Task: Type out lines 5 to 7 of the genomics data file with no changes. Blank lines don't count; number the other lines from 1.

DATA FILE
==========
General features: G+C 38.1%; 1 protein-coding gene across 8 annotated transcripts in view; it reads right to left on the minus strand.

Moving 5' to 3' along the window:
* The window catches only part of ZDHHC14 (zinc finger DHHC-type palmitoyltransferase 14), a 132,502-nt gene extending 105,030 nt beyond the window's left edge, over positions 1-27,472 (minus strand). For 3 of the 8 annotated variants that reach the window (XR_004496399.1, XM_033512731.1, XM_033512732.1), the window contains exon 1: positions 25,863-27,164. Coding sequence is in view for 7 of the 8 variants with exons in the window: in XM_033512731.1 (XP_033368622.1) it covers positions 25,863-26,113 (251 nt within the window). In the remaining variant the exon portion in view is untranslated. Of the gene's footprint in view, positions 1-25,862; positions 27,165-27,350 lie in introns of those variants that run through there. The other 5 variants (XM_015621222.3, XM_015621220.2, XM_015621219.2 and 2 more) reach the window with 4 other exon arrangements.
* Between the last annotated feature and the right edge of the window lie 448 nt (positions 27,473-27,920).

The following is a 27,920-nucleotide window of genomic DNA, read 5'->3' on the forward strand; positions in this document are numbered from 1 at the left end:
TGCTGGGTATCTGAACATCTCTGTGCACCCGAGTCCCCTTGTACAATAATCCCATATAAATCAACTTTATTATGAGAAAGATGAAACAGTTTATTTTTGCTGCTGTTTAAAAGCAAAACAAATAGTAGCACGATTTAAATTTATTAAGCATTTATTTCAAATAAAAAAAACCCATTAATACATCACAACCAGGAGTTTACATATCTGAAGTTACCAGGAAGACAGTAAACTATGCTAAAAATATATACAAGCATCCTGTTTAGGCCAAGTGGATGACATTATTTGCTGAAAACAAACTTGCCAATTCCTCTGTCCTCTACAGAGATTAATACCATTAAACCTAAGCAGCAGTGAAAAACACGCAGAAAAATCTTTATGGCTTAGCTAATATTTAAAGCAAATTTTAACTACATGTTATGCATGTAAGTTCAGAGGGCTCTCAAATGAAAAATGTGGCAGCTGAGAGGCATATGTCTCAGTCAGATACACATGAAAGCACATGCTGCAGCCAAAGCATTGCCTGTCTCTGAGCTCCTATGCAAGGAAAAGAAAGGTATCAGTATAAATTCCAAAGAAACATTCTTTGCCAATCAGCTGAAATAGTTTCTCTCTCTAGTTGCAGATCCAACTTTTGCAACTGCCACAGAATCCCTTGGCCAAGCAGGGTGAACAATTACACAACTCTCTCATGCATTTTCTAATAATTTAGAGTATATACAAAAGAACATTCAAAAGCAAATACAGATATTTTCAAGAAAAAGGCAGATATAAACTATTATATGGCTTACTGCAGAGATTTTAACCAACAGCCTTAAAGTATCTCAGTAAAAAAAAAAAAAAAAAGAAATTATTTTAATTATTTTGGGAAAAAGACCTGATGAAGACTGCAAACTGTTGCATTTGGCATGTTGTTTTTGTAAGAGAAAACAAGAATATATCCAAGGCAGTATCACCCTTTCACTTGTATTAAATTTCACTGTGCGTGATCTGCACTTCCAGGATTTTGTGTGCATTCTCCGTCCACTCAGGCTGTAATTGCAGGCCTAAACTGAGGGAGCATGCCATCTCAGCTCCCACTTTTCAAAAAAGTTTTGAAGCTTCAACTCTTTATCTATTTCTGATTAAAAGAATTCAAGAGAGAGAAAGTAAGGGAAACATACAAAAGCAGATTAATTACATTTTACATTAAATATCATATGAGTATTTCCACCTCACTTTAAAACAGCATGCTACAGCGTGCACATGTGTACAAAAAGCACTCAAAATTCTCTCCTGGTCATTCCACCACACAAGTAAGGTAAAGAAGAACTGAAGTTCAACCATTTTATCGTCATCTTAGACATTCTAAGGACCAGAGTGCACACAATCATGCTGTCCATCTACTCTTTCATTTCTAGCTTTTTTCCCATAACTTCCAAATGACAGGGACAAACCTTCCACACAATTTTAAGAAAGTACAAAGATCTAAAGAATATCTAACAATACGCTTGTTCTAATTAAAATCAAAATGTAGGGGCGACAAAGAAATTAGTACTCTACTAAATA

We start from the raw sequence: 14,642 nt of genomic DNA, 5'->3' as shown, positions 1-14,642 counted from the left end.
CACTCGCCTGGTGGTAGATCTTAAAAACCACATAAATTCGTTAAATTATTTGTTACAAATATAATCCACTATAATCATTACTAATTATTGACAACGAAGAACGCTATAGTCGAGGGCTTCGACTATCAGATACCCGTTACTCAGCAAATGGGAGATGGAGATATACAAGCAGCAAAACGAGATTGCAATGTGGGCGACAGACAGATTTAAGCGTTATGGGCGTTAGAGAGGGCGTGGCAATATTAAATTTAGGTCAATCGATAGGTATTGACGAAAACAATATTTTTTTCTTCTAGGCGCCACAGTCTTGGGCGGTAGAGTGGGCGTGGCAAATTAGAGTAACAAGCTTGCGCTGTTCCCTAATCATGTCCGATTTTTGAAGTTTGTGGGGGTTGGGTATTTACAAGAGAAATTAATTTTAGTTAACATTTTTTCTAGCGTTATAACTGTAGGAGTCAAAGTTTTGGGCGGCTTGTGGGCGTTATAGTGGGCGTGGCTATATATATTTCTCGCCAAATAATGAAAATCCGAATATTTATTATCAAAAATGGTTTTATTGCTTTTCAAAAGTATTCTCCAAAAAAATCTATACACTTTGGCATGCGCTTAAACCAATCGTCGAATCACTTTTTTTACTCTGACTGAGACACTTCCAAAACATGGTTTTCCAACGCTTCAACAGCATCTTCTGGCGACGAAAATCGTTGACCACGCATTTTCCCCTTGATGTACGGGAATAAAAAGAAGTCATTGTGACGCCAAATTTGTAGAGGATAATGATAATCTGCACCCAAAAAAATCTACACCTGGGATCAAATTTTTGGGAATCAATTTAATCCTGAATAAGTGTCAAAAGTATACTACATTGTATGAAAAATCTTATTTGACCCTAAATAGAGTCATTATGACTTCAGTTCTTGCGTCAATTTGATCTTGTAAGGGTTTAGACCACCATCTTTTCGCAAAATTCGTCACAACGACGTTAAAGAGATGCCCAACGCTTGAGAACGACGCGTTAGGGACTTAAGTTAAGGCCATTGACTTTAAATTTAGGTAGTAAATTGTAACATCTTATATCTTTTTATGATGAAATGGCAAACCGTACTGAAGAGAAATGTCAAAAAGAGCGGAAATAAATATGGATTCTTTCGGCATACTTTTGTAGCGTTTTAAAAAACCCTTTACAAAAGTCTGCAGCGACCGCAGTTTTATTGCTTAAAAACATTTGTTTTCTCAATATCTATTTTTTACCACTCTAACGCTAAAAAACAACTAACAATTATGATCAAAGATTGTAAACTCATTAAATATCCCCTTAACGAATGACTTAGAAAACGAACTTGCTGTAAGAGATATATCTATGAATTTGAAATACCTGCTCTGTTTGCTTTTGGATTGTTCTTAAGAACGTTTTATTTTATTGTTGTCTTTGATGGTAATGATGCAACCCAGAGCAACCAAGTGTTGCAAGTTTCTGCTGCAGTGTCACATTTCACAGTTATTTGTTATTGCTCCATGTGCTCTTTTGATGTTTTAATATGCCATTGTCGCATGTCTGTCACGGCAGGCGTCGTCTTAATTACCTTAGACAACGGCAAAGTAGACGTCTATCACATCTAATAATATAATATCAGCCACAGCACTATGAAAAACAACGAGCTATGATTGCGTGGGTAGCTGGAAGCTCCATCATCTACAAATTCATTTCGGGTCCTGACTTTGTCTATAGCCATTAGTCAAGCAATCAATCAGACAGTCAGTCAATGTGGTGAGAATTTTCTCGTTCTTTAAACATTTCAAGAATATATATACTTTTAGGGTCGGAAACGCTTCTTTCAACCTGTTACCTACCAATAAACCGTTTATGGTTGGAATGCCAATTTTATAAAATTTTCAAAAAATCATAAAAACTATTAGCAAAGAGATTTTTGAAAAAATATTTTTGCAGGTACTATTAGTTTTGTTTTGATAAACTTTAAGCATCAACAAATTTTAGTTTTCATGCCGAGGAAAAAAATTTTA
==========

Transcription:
The following is a 27,920-nucleotide window of genomic DNA, read 5'->3' on the forward strand; positions in this document are numbered from 1 at the left end:
TGCTGGGTATCTGAACATCTCTGTGCACCCGAGTCCCCTTGTACAATAATCCCATATAAATCAACTTTATTATGAGAAAGATGAAACAGTTTATTTTTGCTGCTGTTTAAAAGCAAAACAAATAGTAGCACGATTTAAATTTATTAAGCATTTATTTCAAATAAAAAAAACCCATTAATACATCACAACCAGGAGTTTACATATCTGAAGTTACCAGGAAGACAGTAAACTATGCTAAAAATATATACAAGCATCCTGTTTAGGCCAAGTGGATGACATTATTTGCTGAAAACAAACTTGCCAATTCCTCTGTCCTCTACAGAGATTAATACCATTAAACCTAAGCAGCAGTGAAAAACACGCAGAAAAATCTTTATGGCTTAGCTAATATTTAAAGCAAATTTTAACTACATGTTATGCATGTAAGTTCAGAGGGCTCTCAAATGAAAAATGTGGCAGCTGAGAGGCATATGTCTCAGTCAGATACACATGAAAGCACATGCTGCAGCCAAAGCATTGCCTGTCTCTGAGCTCCTATGCAAGGAAAAGAAAGGTATCAGTATAAATTCCAAAGAAACATTCTTTGCCAATCAGCTGAAATAGTTTCTCTCTCTAGTTGCAGATCCAACTTTTGCAACTGCCACAGAATCCCTTGGCCAAGCAGGGTGAACAATTACACAACTCTCTCATGCATTTTCTAATAATTTAGAGTATATACAAAAGAACATTCAAAAGCAAATACAGATATTTTCAAGAAAAAGGCAGATATAAACTATTATATGGCTTACTGCAGAGATTTTAACCAACAGCCTTAAAGTATCTCAGTAAAAAAAAAAAAAAAAAGAAATTATTTTAATTATTTTGGGAAAAAGACCTGATGAAGACTGCAAACTGTTGCATTTGGCATGTTGTTTTTGTAAGAGAAAACAAGAATATATCCAAGGCAGTATCACCCTTTCACTTGTATTAAATTTCACTGTGCGTGATCTGCACTTCCAGGATTTTGTGTGCATTCTCCGTCCACTCAGGCTGTAATTGCAGGCCTAAACTGAGGGAGCATGCCATCTCAGCTCCCACTTTTCAAAAAAGTTTTGAAGCTTCAACTCTTTATCTATTTCTGATTAAAAGAATTCAAGAGAGAGAAAGTAAGGGAAACATACAAAAGCAGATTAATTACATTTTACATTAAATATCATATGAGTATTTCCACCTCACTTTAAAACAGCATGCTACAGCGTGCACATGTGTACAAAAAGCACTCAAAATTCTCTCCTGGTCATTCCACCACACAAGTAAGGTAAAGAAGAACTGAAGTTCAACCATTTTATCGTCATCTTAGACATTCTAAGGACCAGAGTGCACACAATCATGCTGTCCATCTACTCTTTCATTTCTAGCTTTTTTCCCATAACTTCCAAATGACAGGGACAAACCTTCCACACAATTTTAAGAAAGTACAAAGATCTAAAGAATATCTAACAATACGCTTGTTCTAATTAAAATCAAAATGTAGGGGCGACAAAGAAATTAGTACTCTACTAAATA

We start from the raw sequence: 14,642 nt of genomic DNA, 5'->3' as shown, positions 1-14,642 counted from the left end.